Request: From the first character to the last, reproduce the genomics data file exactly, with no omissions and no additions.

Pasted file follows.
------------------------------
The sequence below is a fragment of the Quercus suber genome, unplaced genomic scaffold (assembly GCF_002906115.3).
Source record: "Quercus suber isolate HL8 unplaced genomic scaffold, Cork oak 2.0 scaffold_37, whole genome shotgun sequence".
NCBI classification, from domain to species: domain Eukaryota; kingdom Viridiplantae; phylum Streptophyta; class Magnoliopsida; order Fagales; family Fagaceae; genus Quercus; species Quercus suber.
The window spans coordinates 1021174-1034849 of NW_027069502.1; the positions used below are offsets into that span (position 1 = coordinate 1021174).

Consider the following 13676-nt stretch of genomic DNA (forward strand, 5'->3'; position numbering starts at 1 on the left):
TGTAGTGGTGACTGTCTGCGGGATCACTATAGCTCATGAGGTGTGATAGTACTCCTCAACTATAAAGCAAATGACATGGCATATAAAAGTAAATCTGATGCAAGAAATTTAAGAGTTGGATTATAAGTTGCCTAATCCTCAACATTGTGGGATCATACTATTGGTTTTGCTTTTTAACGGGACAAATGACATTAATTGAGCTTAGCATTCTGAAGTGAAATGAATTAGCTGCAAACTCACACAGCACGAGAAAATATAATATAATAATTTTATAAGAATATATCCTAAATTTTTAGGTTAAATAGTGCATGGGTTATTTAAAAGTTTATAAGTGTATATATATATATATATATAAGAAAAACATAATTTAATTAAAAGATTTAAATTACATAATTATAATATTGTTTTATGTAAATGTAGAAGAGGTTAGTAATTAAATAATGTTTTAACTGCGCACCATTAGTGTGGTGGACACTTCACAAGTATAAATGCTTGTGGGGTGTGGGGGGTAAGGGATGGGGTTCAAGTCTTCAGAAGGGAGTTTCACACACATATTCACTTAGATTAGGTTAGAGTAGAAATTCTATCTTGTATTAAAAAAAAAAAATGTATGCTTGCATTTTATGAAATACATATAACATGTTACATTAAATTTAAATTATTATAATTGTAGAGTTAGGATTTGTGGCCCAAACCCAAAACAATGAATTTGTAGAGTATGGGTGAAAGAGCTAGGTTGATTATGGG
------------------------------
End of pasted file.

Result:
The sequence below is a fragment of the Quercus suber genome, unplaced genomic scaffold (assembly GCF_002906115.3).
Source record: "Quercus suber isolate HL8 unplaced genomic scaffold, Cork oak 2.0 scaffold_37, whole genome shotgun sequence".
NCBI classification, from domain to species: domain Eukaryota; kingdom Viridiplantae; phylum Streptophyta; class Magnoliopsida; order Fagales; family Fagaceae; genus Quercus; species Quercus suber.
The window spans coordinates 1021174-1034849 of NW_027069502.1; the positions used below are offsets into that span (position 1 = coordinate 1021174).

Consider the following 13676-nt stretch of genomic DNA (forward strand, 5'->3'; position numbering starts at 1 on the left):
TGTAGTGGTGACTGTCTGCGGGATCACTATAGCTCATGAGGTGTGATAGTACTCCTCAACTATAAAGCAAATGACATGGCATATAAAAGTAAATCTGATGCAAGAAATTTAAGAGTTGGATTATAAGTTGCCTAATCCTCAACATTGTGGGATCATACTATTGGTTTTGCTTTTTAACGGGACAAATGACATTAATTGAGCTTAGCATTCTGAAGTGAAATGAATTAGCTGCAAACTCACACAGCACGAGAAAATATAATATAATAATTTTATAAGAATATATCCTAAATTTTTAGGTTAAATAGTGCATGGGTTATTTAAAAGTTTATAAGTGTATATATATATATATATATAAGAAAAACATAATTTAATTAAAAGATTTAAATTACATAATTATAATATTGTTTTATGTAAATGTAGAAGAGGTTAGTAATTAAATAATGTTTTAACTGCGCACCATTAGTGTGGTGGACACTTCACAAGTATAAATGCTTGTGGGGTGTGGGGGGTAAGGGATGGGGTTCAAGTCTTCAGAAGGGAGTTTCACACACATATTCACTTAGATTAGGTTAGAGTAGAAATTCTATCTTGTATTAAAAAAAAAAAATGTATGCTTGCATTTTATGAAATACATATAACATGTTACATTAAATTTAAATTATTATAATTGTAGAGTTAGGATTTGTGGCCCAAACCCAAAACAATGAATTTGTAGAGTATGGGTGAAAGAGCTAGGTTGATTATGGG